“That less people have to say goodbye too soon to people they love,” she answers.

Ken Auletta, a writer who interviewed Holmes in 2014 for a New Yorker article, said he believes Holmes is incapable of seeing herself as a liar or swindler because she rationalized her actions.

“I wish I could say to her, ‘Elizabeth, I’m going to give you a truth serum, and you’re going to tell me what was going through your mind at that time. The question becomes, do we believe she’d say ‘I knowingly lied.’ I have a hard time imagining her saying that,” Auletta said. “She’s a zealot. And a zealot is such a true believer in what they’re doing that they are blind to the reality of what’s happening.”

What Auletta describes is known as cognitive dissonance.

Although everyone can experience cognitive dissonance, some people are more prone to it than others. One example is zealots, and Ariely's study sheds light on why they exist. People who firmly feel their cause is beneficial are more likely to reject reality that contradict their beliefs or obstruct their aims from being realized.

I’ve previously suggested that cognitive dissonance helps explain why socialists can’t accept the idea that socialism doesn’t work. And, once again, Ariely’s dice experiment can perhaps help us understand why.

The tension humans feel over doing something wrong—such as lying—can vanish if we believe what we’re doing is serving a greater good. The action itself might be wrong, even vile; but if it’s being done for a noble enough reason—more equality, health care for all, poverty alleviation, eradication of a dangerous group—humans are less likely to feel tension over an immoral action and are more likely to rationalize it. They’ll also be less likely to see evidence that shows their idea is not working.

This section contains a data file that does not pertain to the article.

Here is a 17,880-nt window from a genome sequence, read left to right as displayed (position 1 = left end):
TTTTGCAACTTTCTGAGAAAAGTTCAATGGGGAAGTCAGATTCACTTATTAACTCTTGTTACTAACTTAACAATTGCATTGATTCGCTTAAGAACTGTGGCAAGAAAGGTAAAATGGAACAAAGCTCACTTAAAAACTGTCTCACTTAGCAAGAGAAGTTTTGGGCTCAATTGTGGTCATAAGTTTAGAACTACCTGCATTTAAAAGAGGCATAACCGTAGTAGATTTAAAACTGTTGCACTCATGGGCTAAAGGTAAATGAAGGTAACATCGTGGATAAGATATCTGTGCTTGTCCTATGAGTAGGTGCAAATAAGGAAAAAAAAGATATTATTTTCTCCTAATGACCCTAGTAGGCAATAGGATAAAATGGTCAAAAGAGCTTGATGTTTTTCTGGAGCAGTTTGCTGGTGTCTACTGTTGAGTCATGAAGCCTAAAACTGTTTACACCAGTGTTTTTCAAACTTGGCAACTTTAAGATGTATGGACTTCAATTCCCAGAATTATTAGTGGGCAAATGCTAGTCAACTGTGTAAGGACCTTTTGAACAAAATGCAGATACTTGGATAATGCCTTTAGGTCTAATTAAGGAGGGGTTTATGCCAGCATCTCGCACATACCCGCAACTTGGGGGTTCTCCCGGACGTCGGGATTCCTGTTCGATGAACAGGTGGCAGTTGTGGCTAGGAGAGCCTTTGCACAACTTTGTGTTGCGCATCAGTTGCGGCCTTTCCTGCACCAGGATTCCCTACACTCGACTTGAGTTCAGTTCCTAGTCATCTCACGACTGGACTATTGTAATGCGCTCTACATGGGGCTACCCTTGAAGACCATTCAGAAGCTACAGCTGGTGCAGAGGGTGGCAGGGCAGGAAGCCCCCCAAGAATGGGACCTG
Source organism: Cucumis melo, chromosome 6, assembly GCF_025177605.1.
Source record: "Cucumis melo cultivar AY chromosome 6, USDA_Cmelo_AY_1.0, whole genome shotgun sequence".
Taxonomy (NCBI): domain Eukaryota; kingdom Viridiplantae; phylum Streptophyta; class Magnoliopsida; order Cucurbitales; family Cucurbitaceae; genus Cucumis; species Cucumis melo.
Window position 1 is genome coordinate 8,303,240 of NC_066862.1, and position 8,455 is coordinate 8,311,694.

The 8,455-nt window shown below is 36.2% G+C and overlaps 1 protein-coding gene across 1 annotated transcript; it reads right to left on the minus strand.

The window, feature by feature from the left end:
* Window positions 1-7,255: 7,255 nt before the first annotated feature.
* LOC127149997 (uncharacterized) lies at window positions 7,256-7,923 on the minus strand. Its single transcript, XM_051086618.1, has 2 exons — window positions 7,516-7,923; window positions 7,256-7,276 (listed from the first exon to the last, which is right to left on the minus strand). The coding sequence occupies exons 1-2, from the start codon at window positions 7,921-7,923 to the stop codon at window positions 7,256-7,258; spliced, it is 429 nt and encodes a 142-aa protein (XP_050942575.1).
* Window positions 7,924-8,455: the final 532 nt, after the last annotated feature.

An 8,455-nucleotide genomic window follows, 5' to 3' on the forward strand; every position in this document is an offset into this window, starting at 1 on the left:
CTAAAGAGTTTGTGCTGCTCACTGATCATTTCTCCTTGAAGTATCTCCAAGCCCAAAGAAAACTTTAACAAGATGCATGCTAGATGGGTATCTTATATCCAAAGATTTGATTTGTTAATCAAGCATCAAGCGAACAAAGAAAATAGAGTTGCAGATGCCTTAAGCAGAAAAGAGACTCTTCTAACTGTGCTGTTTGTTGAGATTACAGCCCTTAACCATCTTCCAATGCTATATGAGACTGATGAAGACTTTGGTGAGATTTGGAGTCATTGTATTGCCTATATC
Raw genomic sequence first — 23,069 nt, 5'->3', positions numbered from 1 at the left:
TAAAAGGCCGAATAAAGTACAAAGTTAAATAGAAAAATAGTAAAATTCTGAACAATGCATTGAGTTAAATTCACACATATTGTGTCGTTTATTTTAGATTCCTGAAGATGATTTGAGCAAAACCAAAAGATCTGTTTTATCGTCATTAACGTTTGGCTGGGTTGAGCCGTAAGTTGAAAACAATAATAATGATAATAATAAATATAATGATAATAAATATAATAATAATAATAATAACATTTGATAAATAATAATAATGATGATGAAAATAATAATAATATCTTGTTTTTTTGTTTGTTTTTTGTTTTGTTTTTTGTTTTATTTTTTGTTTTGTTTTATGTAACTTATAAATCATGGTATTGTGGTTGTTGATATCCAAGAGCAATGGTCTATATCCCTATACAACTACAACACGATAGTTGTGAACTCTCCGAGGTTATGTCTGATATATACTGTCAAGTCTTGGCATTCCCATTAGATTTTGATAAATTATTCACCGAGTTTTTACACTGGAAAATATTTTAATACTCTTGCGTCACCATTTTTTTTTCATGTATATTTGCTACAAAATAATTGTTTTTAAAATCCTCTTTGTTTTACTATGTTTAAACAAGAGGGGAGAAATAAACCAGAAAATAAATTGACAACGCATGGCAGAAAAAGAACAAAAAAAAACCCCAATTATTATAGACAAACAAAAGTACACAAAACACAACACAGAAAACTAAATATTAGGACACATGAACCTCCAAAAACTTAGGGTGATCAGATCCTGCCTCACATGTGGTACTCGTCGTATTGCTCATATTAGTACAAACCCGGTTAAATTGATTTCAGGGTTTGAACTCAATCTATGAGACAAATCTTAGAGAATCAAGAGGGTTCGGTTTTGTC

As difficult as it may be to believe, the horrors of the 20th century that saw 100 million killed under collectivist regimes did not begin as plans to commit genocide and mass famine; they began as plans to build a better world. The same can be said of places like North Korea and Venezuela today. The mistake was believing that the noble ends pursued justified the vile means used.

Millions died under the murderous Khmer Rouge regime, but in a 1979 interview its leader Pol Pot explained their goal was simply “to provide an affluent life for the people. There were mistakes made in carrying it out.” Hitler may have been a genocidal maniac, but he died believing his greatest mistake was that he had “been so kind.”

This is the danger of pursuing “the greater good,” and it helps explain why the French philosopher Bertrand De Jouvenel warned that tyranny lurks “in the womb of every Utopia.”

Elizabeth Holmes is not a tyrant. But her inability to see the reality around her helps us understand how tyrants are made.